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    For discussion; nicely shot skin tones and discussion around how he obtained them.
    #1
    Senior Member James Carpenter's Avatar
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    http://www.supertone.dk/#!GH4-Optima...D-C575B9D5F4B6

    Looking forward to testing out these settings and tweaking as needed.


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    I didn't really care for the way that looked, but I respect that it's a subjective decision and it was achieved with thought and study.

    The skin tones seemed somewhat sallow and over-smoothed. I can think of potential situations where I might aim for that look, though (apocalyptica, depression-era tales, period war films).

    Thanks for the link


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    I'm with mc bob - not sure I like the white balance in this footage.
    GH4, Contax Zeiss primes, Ninja Blade, Avid Symphony


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    Senior Member Batutta's Avatar
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    Quickly testing these settings myself, my initial impression is that I like them. I was worried it would be too contrasty, but it gives images a nice three dimensionality, and I find if I lift the shadows a bit the detail is still there and pretty clean. The skin tones aren't too pink and the saturation boosts nicely in post. I wouldn't go by the white balance in his footage, it might not have been set properly.
    Last edited by Batutta; 01-27-2015 at 07:30 AM.
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    I put them in my GH4...
    I have the usual Cine-D settings (but without too much of the totally wound out -5 thing) I also have a Natural Setup as well (both in C1 and 2).
    I just put his in exactly like he described, and shot some footage comparing the skin tone tests against my other profiles.

    I have to say I was stunned at the difference, skins lost that pinkish orange look, the highlight falloff was way better and the contrast was a lot better, it really was a massive improvement...and I have owned the GH4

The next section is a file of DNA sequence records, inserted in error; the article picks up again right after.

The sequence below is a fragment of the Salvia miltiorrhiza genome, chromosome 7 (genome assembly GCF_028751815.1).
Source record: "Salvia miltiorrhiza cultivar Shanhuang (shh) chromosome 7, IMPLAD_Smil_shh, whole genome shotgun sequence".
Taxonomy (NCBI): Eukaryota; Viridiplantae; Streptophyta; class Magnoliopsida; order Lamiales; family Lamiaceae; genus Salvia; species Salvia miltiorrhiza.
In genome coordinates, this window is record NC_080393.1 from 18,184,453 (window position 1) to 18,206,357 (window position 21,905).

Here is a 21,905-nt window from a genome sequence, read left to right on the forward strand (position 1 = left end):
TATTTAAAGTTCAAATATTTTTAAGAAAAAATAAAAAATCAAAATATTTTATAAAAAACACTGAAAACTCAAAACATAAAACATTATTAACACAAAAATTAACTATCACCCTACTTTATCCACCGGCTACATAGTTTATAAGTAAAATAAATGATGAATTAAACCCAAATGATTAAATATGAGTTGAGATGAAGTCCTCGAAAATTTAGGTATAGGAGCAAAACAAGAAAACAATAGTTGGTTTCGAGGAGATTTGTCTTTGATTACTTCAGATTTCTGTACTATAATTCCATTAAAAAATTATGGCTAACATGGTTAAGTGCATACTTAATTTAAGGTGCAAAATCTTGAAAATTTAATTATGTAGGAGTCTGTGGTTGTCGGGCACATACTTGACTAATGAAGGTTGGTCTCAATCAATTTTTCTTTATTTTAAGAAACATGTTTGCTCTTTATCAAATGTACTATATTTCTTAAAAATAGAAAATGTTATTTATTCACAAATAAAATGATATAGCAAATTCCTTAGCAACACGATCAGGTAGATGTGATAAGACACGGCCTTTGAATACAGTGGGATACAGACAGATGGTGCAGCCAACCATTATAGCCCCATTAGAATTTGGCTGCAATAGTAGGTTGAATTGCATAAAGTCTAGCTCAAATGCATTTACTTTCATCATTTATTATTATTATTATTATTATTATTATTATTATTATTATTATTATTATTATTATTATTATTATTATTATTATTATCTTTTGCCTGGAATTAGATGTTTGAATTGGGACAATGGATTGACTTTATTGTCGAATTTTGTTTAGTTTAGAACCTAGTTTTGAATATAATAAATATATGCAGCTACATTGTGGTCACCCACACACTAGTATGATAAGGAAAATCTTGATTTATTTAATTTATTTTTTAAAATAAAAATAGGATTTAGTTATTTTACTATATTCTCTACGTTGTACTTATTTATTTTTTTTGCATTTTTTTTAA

for many months a done a slot of tests and shoots on it.
    I also shot a nice close up of a Les Paul guitar with a lot of shine on it from the window (knowing that...this kind of shot really stresses the highlights) the result? beautiful!! it really had a cinematic look to it because the
    falloff was nice and smooth even tho the light was very contrasty.
    All I can say is try it!!! YMMV ...but for me...this really is a big step forward.
    Last edited by astromann; 01-28-2015 at 03:41 AM.


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    Senior Member Batutta's Avatar
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    Quote Originally Posted by astromann View Post
    I put them in my GH4...
    I have the usual Cine-D settings (but without too much of the totally wound out -5 thing) I also have a Natural Setup as well (both in C1 and 2).
    I just put his in exactly like he described, and shot some footage comparing the skin tone tests against my other profiles.

    I have to say I was stunned at the difference, skins lost that pinkish orange look, the highlight falloff was way better and the contrast was a lot better, it really was a massive improvement.
    Was screwing around some more and what was interesting to me was that if I lowered the contrast from his setting, the pink orange skin tones start to return. No wonder everyone is complaining about salmon/orange skin tones as they are all shooting at the recommended Cine D with contrast at -5. I am also still stunned by how clean the blacks are when you raise them up with these settings and how much detail is lurking in there. It seems counterintuitive, but I think it's better to get a flat look by shooting with these settings and flattening it in post than to shoot flat and increase the contrast later.
    "Money doesn't make films...You just do it and take the initiative." - Werner Herzog


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    Are we still talking about the Portrait setting? I think his examples look great BTW!


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    #8
    Senior Member Batutta's Avatar
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    Yep.
    "Money doesn't make films...You just do it and take the initiative." - Werner Herzog


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    Very interesting settings. I've been using Natural before at around -1 for everything. In the video from that link, I like the color of the skin tones at 1:47 (kid eating the burrito). Everything else seems a little too white/pasty?
    I tried the settings and was fiddling around with it and I think I prefer it on Portrait +3, 0, 0, -2, -1.
    I didn't like it with +4 or +5 contrast. Changing the sharpness didn't really do too much so I just left it at 0, and then lowering the saturation down to -5 was just too white/dead-looking to me. I guess that can be changed with adding more saturation in post, but for out of the camera look, I think -2 was better.


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    Quote Originally Posted by CSFilms View Post
    Everything else seems a little too white/pasty?
    In its defense, I think this was shot in central Europe in the middle of winter....

    After taking some time to revisit this and fiddle around with those settings, I think the guy may be on to something. With a slightly warmer white balance, it takes on a rather nice look


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